Is there anything that will put an end to Google’s dominance? Probably not. But it was never within their own fields that big monolithic companies were beat. IBM still offers some of the best servers. Microsoft is still a quasi-Monopoly in PC OS.
Whoever „beats“ Google will have find a totally new field of activity.
By the way, I love to take sneak preview of what Google is toying with…
Sometimes things hit you with several punches at once.
I was listening to an episode of the „six pixels of separation“ podcast by Mitch Joel, and just before I came home he praised twitter. Half an hour later, on his blog, I found a post about twitter, and then, later while going through my feeds, I found another post by Adpulp about twitter.
So what is it? As Mitch Joel writes, …
Itâ€™s being called a micro-Blogging platform. […] Simply put you can send a text message (SMS length) either through a website, instant messenger or mobile device to your own customized Twitter page.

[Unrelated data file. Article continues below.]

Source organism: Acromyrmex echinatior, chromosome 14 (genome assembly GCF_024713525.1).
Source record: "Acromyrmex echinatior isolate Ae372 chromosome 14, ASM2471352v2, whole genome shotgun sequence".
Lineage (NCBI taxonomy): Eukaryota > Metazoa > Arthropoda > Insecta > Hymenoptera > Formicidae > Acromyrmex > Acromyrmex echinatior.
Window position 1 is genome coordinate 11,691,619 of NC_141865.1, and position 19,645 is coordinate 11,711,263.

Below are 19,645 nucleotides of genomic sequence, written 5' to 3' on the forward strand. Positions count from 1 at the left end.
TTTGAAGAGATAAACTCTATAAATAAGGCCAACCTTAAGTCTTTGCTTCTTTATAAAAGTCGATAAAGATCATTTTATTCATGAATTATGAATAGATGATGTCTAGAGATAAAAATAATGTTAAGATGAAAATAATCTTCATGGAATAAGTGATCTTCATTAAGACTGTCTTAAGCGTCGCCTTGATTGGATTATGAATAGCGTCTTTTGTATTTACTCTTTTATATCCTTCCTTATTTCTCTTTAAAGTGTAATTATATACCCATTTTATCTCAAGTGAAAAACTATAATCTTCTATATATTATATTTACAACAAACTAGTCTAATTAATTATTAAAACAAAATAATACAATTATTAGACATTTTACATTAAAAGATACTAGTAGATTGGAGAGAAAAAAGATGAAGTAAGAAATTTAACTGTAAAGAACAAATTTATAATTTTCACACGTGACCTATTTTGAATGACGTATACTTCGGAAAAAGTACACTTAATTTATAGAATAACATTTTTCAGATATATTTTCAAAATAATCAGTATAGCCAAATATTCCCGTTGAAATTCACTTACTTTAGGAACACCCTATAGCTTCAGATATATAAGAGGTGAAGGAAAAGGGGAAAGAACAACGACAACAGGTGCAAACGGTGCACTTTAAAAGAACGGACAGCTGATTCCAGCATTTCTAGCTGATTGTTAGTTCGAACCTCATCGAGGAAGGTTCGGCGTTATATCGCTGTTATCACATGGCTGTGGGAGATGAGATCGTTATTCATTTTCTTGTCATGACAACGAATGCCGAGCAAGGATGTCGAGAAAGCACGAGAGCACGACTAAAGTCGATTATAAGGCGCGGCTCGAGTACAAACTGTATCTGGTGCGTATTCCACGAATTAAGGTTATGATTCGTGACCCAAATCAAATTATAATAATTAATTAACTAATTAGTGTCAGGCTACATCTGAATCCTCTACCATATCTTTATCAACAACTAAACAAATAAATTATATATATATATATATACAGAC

There are many people now, who constantly update twitter (and with twitter-widgets, this also appears on their blogs). I am not sure why peole would do that. But Mitch has some thoughts on this:
As consumers take more control of the media, these individuals are building tremendous personal brands and the people who are connected to these personal brands want more connections and information. Twitter takes this idea and brings it down to the core: what is that person doing right now. Imagine how many millions of people buy magazines to read about their favorite celebrity. Now imagine if those celebrities were using Twitter. Micro-chunks of information that keeps everybody in their loop.